In other words, you can go work in a country under three conditions, namely that you have a job offer, acceptable university degree and a salary above a preset minimum. That’s it! Currently nine countries have some form of this permit, and another two are considering the idea.
Let’s look at a practical example.
Fred has an advanced degree from a state university in Georgia, and there is a company in Antwerp who would like to give him a job which has a salary of $50,000 per year. If all of the paperwork is OK, then these conditions may be enough for local authorities to issue all of the paperwork and Fred can be on the next plane to Brussels. Up the road in the Netherlands, though, Dutch authorities would say that this is not enough to qualify for their eased work permit, since they have different conditions.
Green Cards work differently. In fact, the name Green Card is a bit confusing since European countries, in fact, have no equivalent of the United States permanent residency permit. (The name comes from popular usage.)
European countries are instead using points-based immigration systems which resemble the ones used in Canada or Australia. In this process, an applicant is given points on the basis of criteria such as education, career sector and salary. Governments then set a minimum number of points for a successful application. If you score above that number and officials accept your proof, you can move!
One of the best features of the Green Card is that some countries allow you automatic and unlimited work permission. On the whole, programs fall into two basic categories—ones where you can apply yourself without a job, and ones where you need a job offer for the initial application. The UK has the oldest system, and another six countries have a program in place or considering doing so.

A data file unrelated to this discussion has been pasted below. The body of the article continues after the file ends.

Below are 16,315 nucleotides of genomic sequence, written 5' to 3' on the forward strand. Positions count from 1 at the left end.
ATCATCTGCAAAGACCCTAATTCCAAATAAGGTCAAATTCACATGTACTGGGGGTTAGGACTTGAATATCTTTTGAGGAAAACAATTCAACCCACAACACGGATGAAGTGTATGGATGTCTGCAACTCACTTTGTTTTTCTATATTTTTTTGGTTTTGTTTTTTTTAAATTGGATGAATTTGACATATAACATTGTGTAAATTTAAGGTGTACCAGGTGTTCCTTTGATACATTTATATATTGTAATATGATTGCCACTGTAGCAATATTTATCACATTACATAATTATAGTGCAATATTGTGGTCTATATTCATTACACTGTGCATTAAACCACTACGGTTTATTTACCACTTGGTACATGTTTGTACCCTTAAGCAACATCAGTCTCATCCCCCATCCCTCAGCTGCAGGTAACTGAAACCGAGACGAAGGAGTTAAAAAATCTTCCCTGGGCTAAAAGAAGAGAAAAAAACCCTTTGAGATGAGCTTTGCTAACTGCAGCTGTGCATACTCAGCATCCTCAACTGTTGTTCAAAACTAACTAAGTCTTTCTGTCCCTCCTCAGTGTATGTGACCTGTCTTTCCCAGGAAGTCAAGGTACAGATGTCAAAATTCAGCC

For more details on the UK program, see www.ukba.homeoffice.gov.uk/workingintheuk.
Again, a practical example helps clarify things.
Sally has a degree from a state university in Oregon, and pursued an MBA at the University of Virginia. She’s thinking about working in Europe, and finds the list of requirements for the United Kingdom. On the basis of her MBA and where she studied, she can qualify for a residency permit with working permission. She doesn’t even need a job beforehand! She does, though, need to fill out all of the paperwork correctly and get her visa before leaving for London. Sally may also need to show authorities that she has a job and is earning above a required minimum for authorities to issue her a renewal after two years. Still, no work permit required!
Keep in mind that the eased work permits depend on individual circumstances, whereas for the Green Cards you need to provide the right evidence to qualify. (Be sure that you use knowledgeable local legal help!)
Even with these legal hurdles, these changes represent a real change for talented and educated non-EU citizens who are already living and working in Europe or are thinking of making the move. Ten years ago, for example, work permits were thin on the ground for anyone not being transferred by a company… Not anymore.
Things are not standing still, and even bigger changes are in the works.
The European Union is undergoing a major reorganization, and powers are being transferred from the national level to the EU headquarters in Brussels. In some areas, the 27 individual national laws and policies are being replaced by one coordinated structure for the entirety of the EU. Immigration for talented and educated people from outside the European Union is one of the areas up for consideration. Officials have started a number of initiatives which promise further liberalization, not just for the UK, France or Germany, but for the entire European Union. That, though, deserves another article.